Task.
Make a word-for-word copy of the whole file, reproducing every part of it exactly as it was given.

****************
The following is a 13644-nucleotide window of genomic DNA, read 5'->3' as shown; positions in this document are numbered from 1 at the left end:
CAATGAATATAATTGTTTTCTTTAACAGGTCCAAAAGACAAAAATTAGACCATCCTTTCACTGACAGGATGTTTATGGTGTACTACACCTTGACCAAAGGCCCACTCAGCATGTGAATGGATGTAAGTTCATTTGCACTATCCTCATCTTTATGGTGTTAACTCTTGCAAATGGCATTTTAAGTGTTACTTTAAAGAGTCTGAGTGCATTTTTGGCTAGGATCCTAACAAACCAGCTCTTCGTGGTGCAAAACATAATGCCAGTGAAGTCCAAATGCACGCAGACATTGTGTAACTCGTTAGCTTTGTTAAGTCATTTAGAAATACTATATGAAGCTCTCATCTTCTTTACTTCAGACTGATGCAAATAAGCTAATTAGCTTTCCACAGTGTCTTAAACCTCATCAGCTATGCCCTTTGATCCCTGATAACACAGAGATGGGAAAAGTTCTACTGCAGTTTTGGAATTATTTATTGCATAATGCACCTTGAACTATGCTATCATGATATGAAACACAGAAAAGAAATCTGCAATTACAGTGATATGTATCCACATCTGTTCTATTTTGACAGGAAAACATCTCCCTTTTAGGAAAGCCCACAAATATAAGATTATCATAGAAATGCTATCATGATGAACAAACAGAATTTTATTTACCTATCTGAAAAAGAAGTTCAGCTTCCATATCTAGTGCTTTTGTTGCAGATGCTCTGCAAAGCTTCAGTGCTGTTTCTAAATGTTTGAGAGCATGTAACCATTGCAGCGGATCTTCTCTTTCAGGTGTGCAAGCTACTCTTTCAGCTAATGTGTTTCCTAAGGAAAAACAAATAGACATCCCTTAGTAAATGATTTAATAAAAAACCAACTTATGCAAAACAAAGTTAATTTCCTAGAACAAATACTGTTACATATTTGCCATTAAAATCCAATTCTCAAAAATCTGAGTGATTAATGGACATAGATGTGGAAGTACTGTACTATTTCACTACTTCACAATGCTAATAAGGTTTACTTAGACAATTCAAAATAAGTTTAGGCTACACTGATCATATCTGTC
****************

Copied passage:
The following is a 13644-nucleotide window of genomic DNA, read 5'->3' as shown; positions in this document are numbered from 1 at the left end:
CAATGAATATAATTGTTTTCTTTAACAGGTCCAAAAGACAAAAATTAGACCATCCTTTCACTGACAGGATGTTTATGGTGTACTACACCTTGACCAAAGGCCCACTCAGCATGTGAATGGATGTAAGTTCATTTGCACTATCCTCATCTTTATGGTGTTAACTCTTGCAAATGGCATTTTAAGTGTTACTTTAAAGAGTCTGAGTGCATTTTTGGCTAGGATCCTAACAAACCAGCTCTTCGTGGTGCAAAACATAATGCCAGTGAAGTCCAAATGCACGCAGACATTGTGTAACTCGTTAGCTTTGTTAAGTCATTTAGAAATACTATATGAAGCTCTCATCTTCTTTACTTCAGACTGATGCAAATAAGCTAATTAGCTTTCCACAGTGTCTTAAACCTCATCAGCTATGCCCTTTGATCCCTGATAACACAGAGATGGGAAAAGTTCTACTGCAGTTTTGGAATTATTTATTGCATAATGCACCTTGAACTATGCTATCATGATATGAAACACAGAAAAGAAATCTGCAATTACAGTGATATGTATCCACATCTGTTCTATTTTGACAGGAAAACATCTCCCTTTTAGGAAAGCCCACAAATATAAGATTATCATAGAAATGCTATCATGATGAACAAACAGAATTTTATTTACCTATCTGAAAAAGAAGTTCAGCTTCCATATCTAGTGCTTTTGTTGCAGATGCTCTGCAAAGCTTCAGTGCTGTTTCTAAATGTTTGAGAGCATGTAACCATTGCAGCGGATCTTCTCTTTCAGGTGTGCAAGCTACTCTTTCAGCTAATGTGTTTCCTAAGGAAAAACAAATAGACATCCCTTAGTAAATGATTTAATAAAAAACCAACTTATGCAAAACAAAGTTAATTTCCTAGAACAAATACTGTTACATATTTGCCATTAAAATCCAATTCTCAAAAATCTGAGTGATTAATGGACATAGATGTGGAAGTACTGTACTATTTCACTACTTCACAATGCTAATAAGGTTTACTTAGACAATTCAAAATAAGTTTAGGCTACACTGATCATATCTGTC